By Chris Weaver, Director of WWF
Today the Namibia Nature Foundation is one of the most respected and effective conservation NGOs in Namibia, managing a suite of conservation activities.
The WWF initially became involved with the NNF in 1992, when the NNF was requested by the then Ministry of Wildlife, Conservation and Tourism to manage WWF funds provided to the Ministry to support conservation activities in the West Caprivi Game Reserve and Bushmanland East. Over the years the NNF has evolved from a financial management service provider to a major conservation organisation in the field.
These two conservation organisations have faced many challenges together. In 1993, the NNF was technically bankrupt, but a large institutional support grant from the USAID-funded Living In A Finite Environment (LIFE) Project enabled the NNF to recover and develop- into a self-sustaining organisation. The grant was aimed at building a cost-recovery system into the NNF’s operations and bolstering its institutional capacity by paying for key management costs until the cost-recovery system became effective.
With these concerns in the past, the NNF is now a major conservation player in Namibia. Although it continues to provide a valuable financial management service, the NNF now also provides hands-on advice and support to rural communities in different regions of the country by providing technical support in Community Based Resource Management (CBNRM), most notably in the Caprivi and Kavango regions.
The KaZa TFCA
The Caprivi and Kavango regions border Angola, Zambia and Botswana, three of the five members of KaZa, the developing Kavango-Zambezi Transfrontier Conservation Area. With Zimbabwe and Namibia, the five KaZa members will integrate wildlife management and tourism development. KaZa should also harmonise trans-boundary fishery policy and management practices.
The NNF is working with local fishermen, traditional authorities, conservancies and the Ministry of Fisheries and Marine Resources to introduce effective trans-boundary fishery management systems with counterpart stakeholders in Zambia and Botswana for equitable sharing of the Zambezi River system. This cutting-edge approach entails the establishment of community fish sanctuaries and negotiations at village level across national borders.
In the Caprivi Region, the NNF is working with the farming community, communal conservancies and the Ministry of Agriculture, Water and Forestry to introduce Conservation Agriculture. This minimal tillage approach to crop production is reducing deforestation, increasing crop production on smaller but more fertile plots, and assisting with the maintenance of wooded tracts of land that are conducive to wildlife movement.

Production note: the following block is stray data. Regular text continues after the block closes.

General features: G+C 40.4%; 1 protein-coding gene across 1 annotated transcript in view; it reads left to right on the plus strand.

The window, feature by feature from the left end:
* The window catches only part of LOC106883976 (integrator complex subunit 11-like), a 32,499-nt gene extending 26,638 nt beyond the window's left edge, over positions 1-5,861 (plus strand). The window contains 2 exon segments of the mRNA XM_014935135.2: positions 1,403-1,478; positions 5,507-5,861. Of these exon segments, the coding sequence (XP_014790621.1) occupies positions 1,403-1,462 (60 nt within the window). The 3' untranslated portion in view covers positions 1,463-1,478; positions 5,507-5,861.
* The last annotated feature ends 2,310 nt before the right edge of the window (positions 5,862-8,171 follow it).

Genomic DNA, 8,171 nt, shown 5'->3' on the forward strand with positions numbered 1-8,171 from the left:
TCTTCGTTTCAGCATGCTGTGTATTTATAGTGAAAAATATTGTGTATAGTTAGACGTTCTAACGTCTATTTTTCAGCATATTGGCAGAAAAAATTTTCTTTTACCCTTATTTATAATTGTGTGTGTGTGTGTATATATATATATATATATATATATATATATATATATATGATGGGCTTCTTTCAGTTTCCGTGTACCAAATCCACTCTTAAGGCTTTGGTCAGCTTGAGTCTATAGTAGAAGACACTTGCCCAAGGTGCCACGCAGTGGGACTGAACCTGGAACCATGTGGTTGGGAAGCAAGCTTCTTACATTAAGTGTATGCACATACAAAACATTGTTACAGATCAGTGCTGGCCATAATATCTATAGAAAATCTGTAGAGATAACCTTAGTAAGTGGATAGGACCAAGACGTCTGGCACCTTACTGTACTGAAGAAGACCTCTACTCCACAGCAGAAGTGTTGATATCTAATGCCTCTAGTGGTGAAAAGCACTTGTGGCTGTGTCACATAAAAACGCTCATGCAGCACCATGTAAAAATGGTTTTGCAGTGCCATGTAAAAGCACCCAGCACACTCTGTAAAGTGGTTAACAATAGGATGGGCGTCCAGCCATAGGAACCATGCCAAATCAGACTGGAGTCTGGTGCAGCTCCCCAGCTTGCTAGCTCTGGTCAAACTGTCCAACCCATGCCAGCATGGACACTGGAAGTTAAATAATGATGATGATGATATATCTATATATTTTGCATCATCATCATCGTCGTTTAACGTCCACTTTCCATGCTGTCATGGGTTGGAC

In the Kavango Region, the NNF has long been an influential Namibian and regional catalyst to river-basin management. The Every River Has its People Project earned a solid reputation for engaging local communities in river-basin management, through the introduction of conservancies, land-use planning and zonation, together with the diversification of livelihoods, including craft production.
The NNF’s support to Kavango conservancies has gradually expanded to the promotion of the Khaudum Conservancy Complex, creating a synergy between the park and communities, safeguarding the Khaudum National Park and improving livelihoods of residents of neighbouring conservancies where wildlife moves freely.
Coordination conservation efforts
At national level, the NNF provides many valuable conservation services. It plays a strong role in coordinating the NACSO Natural Resources Working Group.
This technical group is composed of members from NGOs around the country and the Ministry of Environment and Tourism. This synergetic group assists conservancies to map their boundaries, design and implement management plans, manage and monitor natural resources, set game-hunting quotas, and implement game translocation.
The NNF’s contribution to natural resource management has strengthened the Namibia CBNRM Programme, with many of the practices developed now being replicated elsewhere in the world.
Namibia’s lands sector has also benefited from advice and support to the Ministry of Lands and Resettlement in the creation of innovative land–management policies for communal areas, and the NNF’s work with the Kavango’s regional stakeholders in the creation of land-use plans.
More recently, the NNF started playing a stronger role in combating climate change.
Most predictions are that Namibia will become even drier. It is therefore crucial for stakeholders to understand the potential negative consequences of climate change and how these impacts can be mitigated through adaptive management practices.
As a key player in the CBNRM sector, the NNF is well poised to share its experiences with the management of water, land, wildlife, fish, and livelihood diversification to assist stakeholders across the country to prepare for and counter the consequences of impending climate change.
The NNF’s evolution into a key player in natural-resource management has been built on a strong foundation: the organisational strength of the NNF in providing sound financial management services for partners.
The emergence of the NNF from its own financial problems in the early 1990s to its prominent national role in conservation and development over the past 20 years has been both remarkable and pleasurable to follow. This is a tribute to its staff, its board, and its directors over time, who have all worked together to create one of the most successful and highly respected conservation NGOs in Southern Africa.
This article appeared in the 2012 edition of Conservation and the Environment in Namibia.